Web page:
One of the things about living in Canada is the constant debate over the purpose of the justice system
A constant struggle between retribution and rehabilitation.
Proponents of retribution indicate that we need to use sentencing as a deterrent, and use the US as an example. Of course the problem with that is that the US has one of the highest ratios of imprisonment in the world.
Proponents of rehabilitation argue that the societal cost of imprisonment is too high, that as an advanced and just society we want offenders to return as contributing members of society.
Of course there is one case that throws the wrench into all of this:
For those that don’t recall, Robert Latimer killed his severely disabled daughter to end her suffering. After various trials and appeals, he was sentenced to life in prison without parole for 10 years.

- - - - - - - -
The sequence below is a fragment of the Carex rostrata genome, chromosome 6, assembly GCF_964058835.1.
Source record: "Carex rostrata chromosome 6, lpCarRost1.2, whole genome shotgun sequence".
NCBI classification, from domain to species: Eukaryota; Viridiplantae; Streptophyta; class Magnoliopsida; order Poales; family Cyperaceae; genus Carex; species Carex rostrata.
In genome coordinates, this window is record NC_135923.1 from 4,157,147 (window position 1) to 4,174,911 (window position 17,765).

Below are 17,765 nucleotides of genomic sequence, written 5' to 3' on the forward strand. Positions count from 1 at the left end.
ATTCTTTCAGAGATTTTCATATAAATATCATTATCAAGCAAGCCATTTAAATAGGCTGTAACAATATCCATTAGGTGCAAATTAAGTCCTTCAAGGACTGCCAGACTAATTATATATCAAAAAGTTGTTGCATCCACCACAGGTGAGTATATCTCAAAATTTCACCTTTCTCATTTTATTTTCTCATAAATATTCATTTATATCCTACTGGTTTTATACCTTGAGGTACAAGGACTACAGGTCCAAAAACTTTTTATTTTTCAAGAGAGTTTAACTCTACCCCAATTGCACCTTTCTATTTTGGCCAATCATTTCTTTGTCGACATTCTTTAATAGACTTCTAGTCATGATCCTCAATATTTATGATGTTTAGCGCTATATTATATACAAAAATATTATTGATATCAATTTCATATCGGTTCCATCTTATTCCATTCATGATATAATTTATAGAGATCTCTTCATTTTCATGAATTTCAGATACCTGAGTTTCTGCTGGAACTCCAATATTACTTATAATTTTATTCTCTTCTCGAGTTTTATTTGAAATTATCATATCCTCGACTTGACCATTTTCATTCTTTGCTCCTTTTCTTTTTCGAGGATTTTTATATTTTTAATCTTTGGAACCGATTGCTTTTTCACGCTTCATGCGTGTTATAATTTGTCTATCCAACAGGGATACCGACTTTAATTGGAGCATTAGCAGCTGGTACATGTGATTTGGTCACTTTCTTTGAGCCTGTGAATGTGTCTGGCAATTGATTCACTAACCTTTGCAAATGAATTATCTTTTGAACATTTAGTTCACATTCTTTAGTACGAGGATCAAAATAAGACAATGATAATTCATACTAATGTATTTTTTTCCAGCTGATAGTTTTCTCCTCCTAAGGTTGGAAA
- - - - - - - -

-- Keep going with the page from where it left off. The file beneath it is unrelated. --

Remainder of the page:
The problem is that those champions of the rehabilitative system were completely silent over the last 10 years. The federal NDP would jump up and down and celebrate about eviscerating the Young Offenders act, yet for this man, who all would agree is no risk whatsoever to re-offend, they remained completely silent.
Those proponents of the rehabilitative system, whether MP, MLA, citizen should all hang their head in shame.
If you want a rehabilitative system, it should be rehabilitative for all. How many times have we seen lenient sentences for offenders on reduced charges of second degree murder or manslaughter. If offenders receiving those sentences ( most of which have a criminal past) are candidates for rehabilitation, why not someone with no criminal past, and no risk to reoffend?
And this is why there is a conundrum. We see absolutely brutal murders like Bernardo, Pickton and Williams and think we need to have retribution and then we look at Latimer and realize the need for rehabilitation.
So why did Latimer get such a long sentence? Some say a dysfunctional Parole Board wanted to send a message.
Well they sent a message alright. A message that our justice system is broken and needs some real fixing.